“My reconstruction was not part of my cure; it was part of my healing.”

— Breast Cancer Survivor

With only five expansions into reconstruction, I’m already wishing I were further along my road to recovery.

When I first talked with my surgeon about the process, I remember thinking; man this should be a piece of cake. Boy, was I wrong.

Honestly, given everything I’ve been through I’m surprised I thought it would be easy because nothing about my journey has been a piece of cake. If there is a complication or set back, I’m always sure to find it. Of course, unintentionally.

Most of the hardships with reconstruction are mostly due to the type of breast cancer I had and how the first surgeon took so much skin because inflammatory breast cancer can often include the skin. While my surgeon tried to leave me with as much skin as possible, I wish he could of left a little more.

When my plastic surgeon talked about the expansions, she used the words “may cause discomfort.” She should of used the words, “will eventually hurt like ...”

I remember my first visit, I was scared to death it was going to hurt so bad that I was actually on the verge of crying before she even started. But to my surprise, it didn’t hurt at all. It was this weird pressure on my chest, but nothing to cry about like I thought.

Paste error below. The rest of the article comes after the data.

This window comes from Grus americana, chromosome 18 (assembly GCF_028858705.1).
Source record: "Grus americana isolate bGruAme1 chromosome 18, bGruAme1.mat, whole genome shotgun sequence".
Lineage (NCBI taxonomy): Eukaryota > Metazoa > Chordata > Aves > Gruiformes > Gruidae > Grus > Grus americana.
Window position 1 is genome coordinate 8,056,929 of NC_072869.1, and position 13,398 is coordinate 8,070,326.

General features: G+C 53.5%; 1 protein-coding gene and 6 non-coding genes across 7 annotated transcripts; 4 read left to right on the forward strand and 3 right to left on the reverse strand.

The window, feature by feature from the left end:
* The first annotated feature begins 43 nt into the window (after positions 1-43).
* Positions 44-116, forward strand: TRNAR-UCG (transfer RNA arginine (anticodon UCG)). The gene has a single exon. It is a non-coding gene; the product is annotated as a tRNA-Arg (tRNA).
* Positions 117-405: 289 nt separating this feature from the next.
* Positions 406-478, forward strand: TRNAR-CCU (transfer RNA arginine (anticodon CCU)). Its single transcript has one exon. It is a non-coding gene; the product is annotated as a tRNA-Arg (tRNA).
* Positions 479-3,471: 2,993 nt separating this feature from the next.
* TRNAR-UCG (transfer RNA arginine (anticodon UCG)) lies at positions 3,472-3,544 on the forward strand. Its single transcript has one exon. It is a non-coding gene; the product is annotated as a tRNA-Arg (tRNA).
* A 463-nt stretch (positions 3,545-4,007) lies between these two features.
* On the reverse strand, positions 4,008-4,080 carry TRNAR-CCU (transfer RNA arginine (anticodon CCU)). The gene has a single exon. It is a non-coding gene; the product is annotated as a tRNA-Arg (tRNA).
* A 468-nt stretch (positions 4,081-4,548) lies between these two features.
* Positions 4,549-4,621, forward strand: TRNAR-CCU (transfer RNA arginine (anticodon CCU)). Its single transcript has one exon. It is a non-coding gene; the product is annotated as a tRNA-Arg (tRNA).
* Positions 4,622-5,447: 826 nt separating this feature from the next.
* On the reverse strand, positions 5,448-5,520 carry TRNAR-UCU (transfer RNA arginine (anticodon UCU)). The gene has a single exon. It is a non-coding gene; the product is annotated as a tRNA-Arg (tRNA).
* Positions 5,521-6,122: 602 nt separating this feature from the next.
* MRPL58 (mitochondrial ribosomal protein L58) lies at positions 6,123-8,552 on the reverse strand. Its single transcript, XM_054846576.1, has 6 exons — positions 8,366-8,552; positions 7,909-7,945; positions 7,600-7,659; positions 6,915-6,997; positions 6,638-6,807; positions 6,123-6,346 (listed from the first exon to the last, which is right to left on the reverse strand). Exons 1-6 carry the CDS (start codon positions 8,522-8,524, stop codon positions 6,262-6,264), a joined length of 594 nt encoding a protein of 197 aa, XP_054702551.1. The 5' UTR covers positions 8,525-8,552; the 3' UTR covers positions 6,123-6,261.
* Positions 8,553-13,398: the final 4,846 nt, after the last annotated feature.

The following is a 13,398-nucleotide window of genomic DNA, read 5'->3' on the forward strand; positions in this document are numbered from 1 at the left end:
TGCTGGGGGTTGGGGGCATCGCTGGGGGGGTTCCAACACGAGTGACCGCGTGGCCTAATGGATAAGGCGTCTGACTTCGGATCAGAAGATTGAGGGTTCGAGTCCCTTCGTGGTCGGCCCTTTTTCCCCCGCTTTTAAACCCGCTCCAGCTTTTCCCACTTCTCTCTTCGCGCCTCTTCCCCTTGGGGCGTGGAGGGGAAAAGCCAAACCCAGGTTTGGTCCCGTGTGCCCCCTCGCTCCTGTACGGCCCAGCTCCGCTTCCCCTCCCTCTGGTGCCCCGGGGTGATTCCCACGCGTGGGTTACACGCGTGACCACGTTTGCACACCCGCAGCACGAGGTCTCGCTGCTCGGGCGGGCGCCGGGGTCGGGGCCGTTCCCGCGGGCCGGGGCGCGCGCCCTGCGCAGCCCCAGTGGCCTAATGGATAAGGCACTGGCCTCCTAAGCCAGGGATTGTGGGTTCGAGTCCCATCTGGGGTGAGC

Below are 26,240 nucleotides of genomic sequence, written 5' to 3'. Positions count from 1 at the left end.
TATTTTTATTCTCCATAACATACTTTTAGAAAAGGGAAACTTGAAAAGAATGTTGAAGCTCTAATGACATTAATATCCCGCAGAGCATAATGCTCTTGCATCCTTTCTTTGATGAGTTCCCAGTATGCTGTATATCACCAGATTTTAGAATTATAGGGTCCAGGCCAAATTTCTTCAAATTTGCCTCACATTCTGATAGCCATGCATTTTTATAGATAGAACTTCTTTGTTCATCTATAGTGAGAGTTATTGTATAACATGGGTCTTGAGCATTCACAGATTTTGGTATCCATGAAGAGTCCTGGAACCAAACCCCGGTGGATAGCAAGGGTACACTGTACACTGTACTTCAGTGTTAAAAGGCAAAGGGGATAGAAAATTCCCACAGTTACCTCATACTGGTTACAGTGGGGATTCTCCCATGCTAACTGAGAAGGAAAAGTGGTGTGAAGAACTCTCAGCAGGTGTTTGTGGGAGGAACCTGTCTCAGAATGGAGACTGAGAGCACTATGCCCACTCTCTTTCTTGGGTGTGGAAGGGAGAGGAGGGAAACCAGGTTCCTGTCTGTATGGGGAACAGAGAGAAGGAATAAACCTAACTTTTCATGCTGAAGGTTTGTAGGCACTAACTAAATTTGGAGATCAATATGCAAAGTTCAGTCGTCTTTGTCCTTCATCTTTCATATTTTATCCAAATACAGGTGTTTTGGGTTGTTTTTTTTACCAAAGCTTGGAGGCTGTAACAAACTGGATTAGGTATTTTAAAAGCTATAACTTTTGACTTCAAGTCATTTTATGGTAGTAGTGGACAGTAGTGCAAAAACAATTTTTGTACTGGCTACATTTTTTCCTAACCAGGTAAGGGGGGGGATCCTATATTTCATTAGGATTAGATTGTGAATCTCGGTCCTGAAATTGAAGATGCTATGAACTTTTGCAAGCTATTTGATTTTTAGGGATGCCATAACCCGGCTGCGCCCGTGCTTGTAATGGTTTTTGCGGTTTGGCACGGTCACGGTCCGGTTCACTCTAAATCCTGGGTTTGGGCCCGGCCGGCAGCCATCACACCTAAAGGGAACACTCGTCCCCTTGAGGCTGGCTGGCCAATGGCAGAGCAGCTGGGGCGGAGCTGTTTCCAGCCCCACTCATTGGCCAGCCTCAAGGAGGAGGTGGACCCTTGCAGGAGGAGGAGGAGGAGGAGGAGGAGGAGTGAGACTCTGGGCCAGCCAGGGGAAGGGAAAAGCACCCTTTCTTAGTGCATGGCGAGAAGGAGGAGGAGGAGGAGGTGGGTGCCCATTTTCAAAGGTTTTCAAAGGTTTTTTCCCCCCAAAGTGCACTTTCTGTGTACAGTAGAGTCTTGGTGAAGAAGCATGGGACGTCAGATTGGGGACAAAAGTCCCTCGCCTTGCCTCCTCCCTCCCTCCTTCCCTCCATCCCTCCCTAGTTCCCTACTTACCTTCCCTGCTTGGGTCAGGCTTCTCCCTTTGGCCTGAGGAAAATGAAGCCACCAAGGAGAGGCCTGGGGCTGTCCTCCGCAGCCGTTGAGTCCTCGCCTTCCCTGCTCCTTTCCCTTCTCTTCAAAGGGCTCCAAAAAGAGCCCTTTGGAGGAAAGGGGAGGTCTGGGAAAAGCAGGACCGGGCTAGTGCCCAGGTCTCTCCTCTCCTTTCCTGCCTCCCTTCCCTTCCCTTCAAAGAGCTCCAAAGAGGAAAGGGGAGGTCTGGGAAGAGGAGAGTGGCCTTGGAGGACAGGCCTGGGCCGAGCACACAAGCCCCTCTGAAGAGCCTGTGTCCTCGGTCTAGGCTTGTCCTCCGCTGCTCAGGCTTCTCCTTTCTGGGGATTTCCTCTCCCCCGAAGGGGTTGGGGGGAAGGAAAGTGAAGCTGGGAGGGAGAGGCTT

But with each expansion, that weird pressure turned into slight pain that continued to get worse with each expansion. You don’t think that expanding skin would be so painful, but it is.

Like always, I seem to find the humor in difficult situations, which I think makes my mother uneasy at times.

After my last expansion, I was talking with the surgeon about upcoming appointments when I noticed a large wet spot, which I thought was some of the saline solution. So, I attempted to start dabbing it up with the gown I was wearing, but nothing was happening.

Out of the corner of my eye, I saw my mother giving me one of the strangest looks, but I continued to try and clean up that wet spot. Well, as soon as the surgeon left the room my mother was quick to ask, “what in the world are you doing?”

“I’m trying to get this wet spot cleaned up but nothing is happening.”

My mother busts out laughing and then proceeds to tell me that I don’t have a wet spot.

The shiny gleam was my skin, not the saline.

Needless to say, I was very surprised to learn that skin that is overly stretched shines — almost like glass.

Ever since Monday, I have had Rihanna’s song “Diamonds” stuck in my head. Especially the chorus, “shine bright like a diamond.”

Surprisingly, my mother still thinks it’s funny. I wonder if my sense of humor is rubbing off on her.

The BCCS will hold a meet and greet from 6 p.m. to 8 p.m. Monday in the Cancer Resource Room located inside the Brownwood Regional Medical Center. Visit the Facebook Fan Page at facebook.com/BCCSurvivors.